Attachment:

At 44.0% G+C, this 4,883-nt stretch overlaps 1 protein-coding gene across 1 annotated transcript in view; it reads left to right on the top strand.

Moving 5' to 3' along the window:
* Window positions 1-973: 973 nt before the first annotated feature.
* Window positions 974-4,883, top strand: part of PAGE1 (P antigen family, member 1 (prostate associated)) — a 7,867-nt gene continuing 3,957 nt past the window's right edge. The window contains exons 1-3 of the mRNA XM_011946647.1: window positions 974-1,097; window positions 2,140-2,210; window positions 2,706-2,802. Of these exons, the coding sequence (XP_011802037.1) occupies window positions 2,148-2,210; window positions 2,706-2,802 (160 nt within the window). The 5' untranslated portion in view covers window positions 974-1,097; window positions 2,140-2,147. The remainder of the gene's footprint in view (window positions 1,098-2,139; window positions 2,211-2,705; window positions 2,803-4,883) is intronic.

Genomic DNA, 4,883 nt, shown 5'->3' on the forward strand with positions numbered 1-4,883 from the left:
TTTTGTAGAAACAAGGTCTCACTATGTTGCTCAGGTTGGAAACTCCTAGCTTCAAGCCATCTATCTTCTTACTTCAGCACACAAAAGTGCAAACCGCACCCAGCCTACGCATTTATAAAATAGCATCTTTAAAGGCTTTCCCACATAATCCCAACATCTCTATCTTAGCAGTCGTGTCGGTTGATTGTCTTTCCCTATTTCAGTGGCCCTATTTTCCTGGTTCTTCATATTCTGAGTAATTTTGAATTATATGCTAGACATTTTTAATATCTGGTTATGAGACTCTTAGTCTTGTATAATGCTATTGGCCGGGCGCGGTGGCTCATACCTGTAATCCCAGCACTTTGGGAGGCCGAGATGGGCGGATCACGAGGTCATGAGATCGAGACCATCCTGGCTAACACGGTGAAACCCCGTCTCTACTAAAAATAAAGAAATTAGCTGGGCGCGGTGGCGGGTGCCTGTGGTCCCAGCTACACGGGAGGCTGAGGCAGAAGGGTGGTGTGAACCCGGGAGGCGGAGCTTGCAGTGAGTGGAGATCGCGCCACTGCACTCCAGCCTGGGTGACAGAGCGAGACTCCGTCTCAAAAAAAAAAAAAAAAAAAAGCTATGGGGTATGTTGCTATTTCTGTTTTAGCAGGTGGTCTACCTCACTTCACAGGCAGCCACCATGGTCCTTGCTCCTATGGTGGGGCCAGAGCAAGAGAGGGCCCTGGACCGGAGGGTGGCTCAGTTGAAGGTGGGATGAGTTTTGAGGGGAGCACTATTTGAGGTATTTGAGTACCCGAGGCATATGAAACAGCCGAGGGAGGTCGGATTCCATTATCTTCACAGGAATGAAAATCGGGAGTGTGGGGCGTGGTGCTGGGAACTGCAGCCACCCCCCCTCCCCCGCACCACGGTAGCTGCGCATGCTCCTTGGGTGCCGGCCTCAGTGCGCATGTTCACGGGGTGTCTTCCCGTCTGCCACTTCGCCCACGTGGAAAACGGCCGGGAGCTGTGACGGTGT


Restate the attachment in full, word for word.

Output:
At 44.0% G+C, this 4,883-nt stretch overlaps 1 protein-coding gene across 1 annotated transcript in view; it reads left to right on the top strand.

Moving 5' to 3' along the window:
* Window positions 1-973: 973 nt before the first annotated feature.
* Window positions 974-4,883, top strand: part of PAGE1 (P antigen family, member 1 (prostate associated)) — a 7,867-nt gene continuing 3,957 nt past the window's right edge. The window contains exons 1-3 of the mRNA XM_011946647.1: window positions 974-1,097; window positions 2,140-2,210; window positions 2,706-2,802. Of these exons, the coding sequence (XP_011802037.1) occupies window positions 2,148-2,210; window positions 2,706-2,802 (160 nt within the window). The 5' untranslated portion in view covers window positions 974-1,097; window positions 2,140-2,147. The remainder of the gene's footprint in view (window positions 1,098-2,139; window positions 2,211-2,705; window positions 2,803-4,883) is intronic.

Genomic DNA, 4,883 nt, shown 5'->3' on the forward strand with positions numbered 1-4,883 from the left:
TTTTGTAGAAACAAGGTCTCACTATGTTGCTCAGGTTGGAAACTCCTAGCTTCAAGCCATCTATCTTCTTACTTCAGCACACAAAAGTGCAAACCGCACCCAGCCTACGCATTTATAAAATAGCATCTTTAAAGGCTTTCCCACATAATCCCAACATCTCTATCTTAGCAGTCGTGTCGGTTGATTGTCTTTCCCTATTTCAGTGGCCCTATTTTCCTGGTTCTTCATATTCTGAGTAATTTTGAATTATATGCTAGACATTTTTAATATCTGGTTATGAGACTCTTAGTCTTGTATAATGCTATTGGCCGGGCGCGGTGGCTCATACCTGTAATCCCAGCACTTTGGGAGGCCGAGATGGGCGGATCACGAGGTCATGAGATCGAGACCATCCTGGCTAACACGGTGAAACCCCGTCTCTACTAAAAATAAAGAAATTAGCTGGGCGCGGTGGCGGGTGCCTGTGGTCCCAGCTACACGGGAGGCTGAGGCAGAAGGGTGGTGTGAACCCGGGAGGCGGAGCTTGCAGTGAGTGGAGATCGCGCCACTGCACTCCAGCCTGGGTGACAGAGCGAGACTCCGTCTCAAAAAAAAAAAAAAAAAAAAGCTATGGGGTATGTTGCTATTTCTGTTTTAGCAGGTGGTCTACCTCACTTCACAGGCAGCCACCATGGTCCTTGCTCCTATGGTGGGGCCAGAGCAAGAGAGGGCCCTGGACCGGAGGGTGGCTCAGTTGAAGGTGGGATGAGTTTTGAGGGGAGCACTATTTGAGGTATTTGAGTACCCGAGGCATATGAAACAGCCGAGGGAGGTCGGATTCCATTATCTTCACAGGAATGAAAATCGGGAGTGTGGGGCGTGGTGCTGGGAACTGCAGCCACCCCCCCTCCCCCGCACCACGGTAGCTGCGCATGCTCCTTGGGTGCCGGCCTCAGTGCGCATGTTCACGGGGTGTCTTCCCGTCTGCCACTTCGCCCACGTGGAAAACGGCCGGGAGCTGTGACGGTGT